Saturday, 19 April 2014

The Châteaux of the Loire Valley - Part 2

This is my second post about the various châteaux of the Loire Valley (part 1 is here), which I’ve been visiting while studying abroad this year. Aside from Blois, the châteaux in those post are all further out in the countryside than most of the others I visited, which means they have very large grounds attached, which are lovely to visit, but I did find some of them more difficult to get to. Chambord and Beauregard both involved a train to Blois and then a bus out to the countryside, and due to the bus timetable I only got a limited time at Beauregard and far more time than required for Chambord.  Both châteaux themselves were lovely though.


The Château de Chambord is usually described as the grandest in the valley, and is certainly the largest. As a former hunting lodge (not that you’d guess, as it more resembles a palace), it stands in the middle of a vast park, isolating it from the rest of the world. It’s very peaceful, although rather than formal grounds, it is mostly forest and grass that make up this land. There is a small “village” near the château, made up of cafés and shops for the visitors. The château itself is stunning to look at, both from the outside and from within, with all the building work is ornately decorated, a double helix staircase standing at the centre and access to the rooftop where you can wander amongst its turrets. While only the central building is accessible, it still provides plenty of rooms to explore, including the chapel and an exhibition of carriages.


While not nearly as grand as the châteaux in its surrounding countryside, this one stands on a hilltop in the centre of Blois, giving a rather nice backdrop to the town. The château is built around a central courtyard, and there is a church and a tower as well as the main buildings, although only the basement of the tower is accessible. The most interesting section of the château is the royal apartments, well decorated and informative, and allow for views over the town. The château is also home to the town’s fine arts museum, a lengthy gallery of paintings – every town in France seems to have a fine arts museum, but most are in their own building, so I wasn’t expecting to see it here.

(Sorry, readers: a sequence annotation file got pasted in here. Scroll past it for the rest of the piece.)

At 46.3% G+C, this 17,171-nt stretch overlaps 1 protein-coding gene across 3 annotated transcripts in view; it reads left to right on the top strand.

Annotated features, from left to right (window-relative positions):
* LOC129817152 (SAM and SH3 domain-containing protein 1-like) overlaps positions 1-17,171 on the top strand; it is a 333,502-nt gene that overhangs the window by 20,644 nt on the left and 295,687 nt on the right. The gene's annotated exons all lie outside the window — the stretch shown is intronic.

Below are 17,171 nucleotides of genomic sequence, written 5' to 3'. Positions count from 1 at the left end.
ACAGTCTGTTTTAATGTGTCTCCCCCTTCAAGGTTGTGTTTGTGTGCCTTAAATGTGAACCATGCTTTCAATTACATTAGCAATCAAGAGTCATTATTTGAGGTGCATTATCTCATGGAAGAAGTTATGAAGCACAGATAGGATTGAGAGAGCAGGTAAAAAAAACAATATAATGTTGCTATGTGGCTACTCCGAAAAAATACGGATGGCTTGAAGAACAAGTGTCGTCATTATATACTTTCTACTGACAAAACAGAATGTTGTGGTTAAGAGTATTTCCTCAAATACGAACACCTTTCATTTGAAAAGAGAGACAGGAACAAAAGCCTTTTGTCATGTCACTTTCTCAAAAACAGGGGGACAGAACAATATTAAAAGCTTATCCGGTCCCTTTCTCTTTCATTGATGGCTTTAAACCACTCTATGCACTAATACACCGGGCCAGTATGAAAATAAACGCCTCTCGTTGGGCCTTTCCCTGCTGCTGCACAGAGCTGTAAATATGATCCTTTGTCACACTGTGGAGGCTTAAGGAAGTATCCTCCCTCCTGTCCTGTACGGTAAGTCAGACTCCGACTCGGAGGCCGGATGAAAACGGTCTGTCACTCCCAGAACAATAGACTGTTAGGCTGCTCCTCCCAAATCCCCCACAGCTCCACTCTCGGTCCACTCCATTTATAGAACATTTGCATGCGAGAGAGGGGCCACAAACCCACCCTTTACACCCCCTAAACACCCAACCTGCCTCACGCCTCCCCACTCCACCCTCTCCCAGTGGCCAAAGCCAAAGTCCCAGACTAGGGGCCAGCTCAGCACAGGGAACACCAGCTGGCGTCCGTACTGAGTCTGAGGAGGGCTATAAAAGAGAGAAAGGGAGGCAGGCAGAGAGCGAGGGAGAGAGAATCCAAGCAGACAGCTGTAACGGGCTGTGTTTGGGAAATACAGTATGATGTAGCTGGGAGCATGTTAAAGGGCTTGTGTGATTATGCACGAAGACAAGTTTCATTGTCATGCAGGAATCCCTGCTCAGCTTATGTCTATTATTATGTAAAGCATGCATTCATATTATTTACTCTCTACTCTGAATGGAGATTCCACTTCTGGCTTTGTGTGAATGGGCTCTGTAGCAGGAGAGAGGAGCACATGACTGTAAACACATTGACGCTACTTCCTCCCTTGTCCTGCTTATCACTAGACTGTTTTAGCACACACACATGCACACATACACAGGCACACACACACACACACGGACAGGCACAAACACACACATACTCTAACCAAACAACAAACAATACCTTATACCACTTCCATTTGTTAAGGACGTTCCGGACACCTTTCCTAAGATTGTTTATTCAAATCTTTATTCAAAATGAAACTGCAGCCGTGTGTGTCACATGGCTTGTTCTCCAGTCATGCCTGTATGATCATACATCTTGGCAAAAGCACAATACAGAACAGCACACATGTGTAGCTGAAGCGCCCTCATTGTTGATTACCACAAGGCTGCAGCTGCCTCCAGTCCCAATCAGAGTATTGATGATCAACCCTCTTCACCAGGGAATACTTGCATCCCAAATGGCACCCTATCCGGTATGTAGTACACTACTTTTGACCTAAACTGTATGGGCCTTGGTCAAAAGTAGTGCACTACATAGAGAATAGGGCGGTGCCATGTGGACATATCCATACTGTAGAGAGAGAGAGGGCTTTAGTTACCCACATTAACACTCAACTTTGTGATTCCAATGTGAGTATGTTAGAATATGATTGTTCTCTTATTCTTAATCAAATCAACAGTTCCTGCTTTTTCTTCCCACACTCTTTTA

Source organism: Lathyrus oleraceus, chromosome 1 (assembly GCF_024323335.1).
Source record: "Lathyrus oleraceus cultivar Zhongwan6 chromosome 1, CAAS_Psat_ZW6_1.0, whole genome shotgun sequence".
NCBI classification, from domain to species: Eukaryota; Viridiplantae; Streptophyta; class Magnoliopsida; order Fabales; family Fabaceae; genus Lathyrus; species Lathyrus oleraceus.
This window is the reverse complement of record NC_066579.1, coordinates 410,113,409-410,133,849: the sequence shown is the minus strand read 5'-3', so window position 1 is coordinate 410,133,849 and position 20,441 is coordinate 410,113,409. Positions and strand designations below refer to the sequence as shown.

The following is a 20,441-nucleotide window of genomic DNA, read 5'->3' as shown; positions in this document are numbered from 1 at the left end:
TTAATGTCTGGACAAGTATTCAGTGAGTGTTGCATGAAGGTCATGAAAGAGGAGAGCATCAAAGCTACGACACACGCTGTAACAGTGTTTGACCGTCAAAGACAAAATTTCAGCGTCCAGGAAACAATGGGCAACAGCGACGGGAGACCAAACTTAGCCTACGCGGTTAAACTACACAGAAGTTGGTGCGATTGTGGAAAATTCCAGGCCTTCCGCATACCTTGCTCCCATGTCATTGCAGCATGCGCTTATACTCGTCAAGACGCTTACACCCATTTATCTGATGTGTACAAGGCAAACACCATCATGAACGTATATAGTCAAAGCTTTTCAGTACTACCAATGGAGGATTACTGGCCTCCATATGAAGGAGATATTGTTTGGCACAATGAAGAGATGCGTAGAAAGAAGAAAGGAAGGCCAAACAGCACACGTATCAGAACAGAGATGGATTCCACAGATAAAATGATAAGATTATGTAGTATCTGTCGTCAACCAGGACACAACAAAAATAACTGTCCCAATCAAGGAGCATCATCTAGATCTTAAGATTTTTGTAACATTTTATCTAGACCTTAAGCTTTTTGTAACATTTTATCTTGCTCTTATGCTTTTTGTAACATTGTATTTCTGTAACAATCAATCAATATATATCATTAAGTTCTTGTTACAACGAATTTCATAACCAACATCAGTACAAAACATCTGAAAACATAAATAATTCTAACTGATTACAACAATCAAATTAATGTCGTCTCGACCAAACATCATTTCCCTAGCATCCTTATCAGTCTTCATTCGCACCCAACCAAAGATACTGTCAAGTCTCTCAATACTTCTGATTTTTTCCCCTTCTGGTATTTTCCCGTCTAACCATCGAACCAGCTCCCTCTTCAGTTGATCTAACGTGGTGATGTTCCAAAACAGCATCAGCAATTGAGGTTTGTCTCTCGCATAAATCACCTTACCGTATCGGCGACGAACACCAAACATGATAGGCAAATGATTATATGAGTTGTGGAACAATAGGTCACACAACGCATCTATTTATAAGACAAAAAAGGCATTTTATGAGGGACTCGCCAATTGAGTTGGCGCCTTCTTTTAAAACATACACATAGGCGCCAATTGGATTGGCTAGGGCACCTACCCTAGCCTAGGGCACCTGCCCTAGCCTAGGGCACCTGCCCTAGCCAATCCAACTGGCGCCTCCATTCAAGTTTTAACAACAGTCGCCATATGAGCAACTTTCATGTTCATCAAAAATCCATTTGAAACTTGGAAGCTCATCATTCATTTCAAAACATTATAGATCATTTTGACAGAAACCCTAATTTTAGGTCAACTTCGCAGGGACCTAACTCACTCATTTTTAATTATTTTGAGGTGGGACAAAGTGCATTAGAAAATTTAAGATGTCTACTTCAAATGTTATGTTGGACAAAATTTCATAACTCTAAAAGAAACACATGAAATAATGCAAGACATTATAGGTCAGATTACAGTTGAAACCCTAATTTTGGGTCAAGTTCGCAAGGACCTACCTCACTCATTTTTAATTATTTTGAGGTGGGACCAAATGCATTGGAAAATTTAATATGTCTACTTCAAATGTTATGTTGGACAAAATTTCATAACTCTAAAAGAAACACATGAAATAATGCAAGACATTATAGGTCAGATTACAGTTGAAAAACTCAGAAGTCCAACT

The day I visited here I think there must have only been three or four other guests in the grounds. It’s smaller and less well-known than some others nearby, but still very nice. The château itself is more like a manor house, and only one wing is accessible, but it’s superbly put together, and the portrait gallery is brimming with paintings. I was a little thrown by the exhibition of dog paintings on display, but they did make for something different! The majority of the grounds are open grassy space and the formal gardens were not yet in bloom; but there’s a nice pond, chickens and sheep and a sort of fun fact trail, which I didn’t have time to read much of, but seemed like it would be interesting.


I think this may have been my favourite château all year. I got a beautiful day when I went, and although it’s out in the countryside, it’s easily accessible from its train station. The château itself is built in arches across the river, making it very memorable amongst all the others in the valley, and inside, this section is a bright and sunny gallery. The rest of the château is fully furnished and provides plenty of information, like all others, but I found it particularly interesting to discover the history of the women who lived there, given that most châteaux have a male-dominant story to them. The grounds are stunning, with two distinctly different formal gardens (created by different women who once lived there) in full bloom during my visit, a hedgerow maze, a waxworks gallery, a wine cellar, a farmstead, vegetable gardens and donkeys. While some châteaux can be covered fully in an hour or two, Chenonceau merits at least a full afternoon.


Post a Comment

Powered by Blogger.